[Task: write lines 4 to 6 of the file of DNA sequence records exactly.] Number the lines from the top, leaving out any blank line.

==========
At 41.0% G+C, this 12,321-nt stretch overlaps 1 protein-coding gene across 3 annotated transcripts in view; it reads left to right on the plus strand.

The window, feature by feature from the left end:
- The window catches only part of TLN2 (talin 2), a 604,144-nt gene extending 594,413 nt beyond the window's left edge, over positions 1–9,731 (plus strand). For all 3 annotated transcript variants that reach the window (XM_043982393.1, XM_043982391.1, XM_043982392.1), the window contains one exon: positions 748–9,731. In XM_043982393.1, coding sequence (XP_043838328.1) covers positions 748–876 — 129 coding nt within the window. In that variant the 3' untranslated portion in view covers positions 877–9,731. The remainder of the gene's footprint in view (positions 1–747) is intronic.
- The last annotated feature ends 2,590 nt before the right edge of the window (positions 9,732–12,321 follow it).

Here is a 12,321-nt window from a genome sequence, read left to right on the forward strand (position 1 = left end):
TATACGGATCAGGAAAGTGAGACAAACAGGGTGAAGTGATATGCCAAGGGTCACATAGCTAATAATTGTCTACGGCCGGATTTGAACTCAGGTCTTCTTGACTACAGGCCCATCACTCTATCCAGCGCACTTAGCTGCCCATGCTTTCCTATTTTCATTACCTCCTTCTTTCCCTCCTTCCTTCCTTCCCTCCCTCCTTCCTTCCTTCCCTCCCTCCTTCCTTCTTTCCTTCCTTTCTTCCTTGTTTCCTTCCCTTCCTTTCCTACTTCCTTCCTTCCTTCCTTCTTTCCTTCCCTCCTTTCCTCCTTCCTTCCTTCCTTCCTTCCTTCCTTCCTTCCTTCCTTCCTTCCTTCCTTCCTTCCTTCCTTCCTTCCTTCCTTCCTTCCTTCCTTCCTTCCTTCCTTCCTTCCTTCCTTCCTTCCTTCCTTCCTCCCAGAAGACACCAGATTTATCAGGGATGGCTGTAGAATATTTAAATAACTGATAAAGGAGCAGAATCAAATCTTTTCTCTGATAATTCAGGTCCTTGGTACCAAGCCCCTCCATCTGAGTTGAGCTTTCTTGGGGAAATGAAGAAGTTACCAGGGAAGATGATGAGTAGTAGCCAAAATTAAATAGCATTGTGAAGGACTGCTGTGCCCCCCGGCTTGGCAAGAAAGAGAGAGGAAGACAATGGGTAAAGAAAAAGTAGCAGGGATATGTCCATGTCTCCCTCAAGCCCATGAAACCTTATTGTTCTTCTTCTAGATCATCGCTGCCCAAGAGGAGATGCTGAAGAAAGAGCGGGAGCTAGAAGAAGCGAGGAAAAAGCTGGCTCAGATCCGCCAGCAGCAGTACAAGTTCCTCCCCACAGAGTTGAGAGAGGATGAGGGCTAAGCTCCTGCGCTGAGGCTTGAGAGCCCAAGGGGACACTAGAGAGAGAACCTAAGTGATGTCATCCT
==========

- The last annotated feature ends 2,590 nt before the right edge of the window (positions 9,732–12,321 follow it).

Here is a 12,321-nt window from a genome sequence, read left to right on the forward strand (position 1 = left end):
TATACGGATCAGGAAAGTGAGACAAACAGGGTGAAGTGATATGCCAAGGGTCACATAGCTAATAATTGTCTACGGCCGGATTTGAACTCAGGTCTTCTTGACTACAGGCCCATCACTCTATCCAGCGCACTTAGCTGCCCATGCTTTCCTATTTTCATTACCTCCTTCTTTCCCTCCTTCCTTCCTTCCCTCCCTCCTTCCTTCCTTCCCTCCCTCCTTCCTTCTTTCCTTCCTTTCTTCCTTGTTTCCTTCCCTTCCTTTCCTACTTCCTTCCTTCCTTCCTTCTTTCCTTCCCTCCTTTCCTCCTTCCTTCCTTCCTTCCTTCCTTCCTTCCTTCCTTCCTTCCTTCCTTCCTTCCTTCCTTCCTTCCTTCCTTCCTTCCTTCCTTCCTTCCTTCCTTCCTTCCTTCCTTCCTTCCTTCCTTCCTTCCTCCCAGAAGACACCAGATTTATCAGGGATGGCTGTAGAATATTTAAATAACTGATAAAGGAGCAGAATCAAATCTTTTCTCTGATAATTCAGGTCCTTGGTACCAAGCCCCTCCATCTGAGTTGAGCTTTCTTGGGGAAATGAAGAAGTTACCAGGGAAGATGATGAGTAGTAGCCAAAATTAAATAGCATTGTGAAGGACTGCTGTGCCCCCCGGCTTGGCAAGAAAGAGAGAGGAAGACAATGGGTAAAGAAAAAGTAGCAGGGATATGTCCATGTCTCCCTCAAGCCCATGAAACCTTATTGTTCTTCTTCTAGATCATCGCTGCCCAAGAGGAGATGCTGAAGAAAGAGCGGGAGCTAGAAGAAGCGAGGAAAAAGCTGGCTCAGATCCGCCAGCAGCAGTACAAGTTCCTCCCCACAGAGTTGAGAGAGGATGAGGGCTAAGCTCCTGCGCTGAGGCTTGAGAGCCCAAGGGGACACTAGAGAGAGAACCTAAGTGATGTCATCCT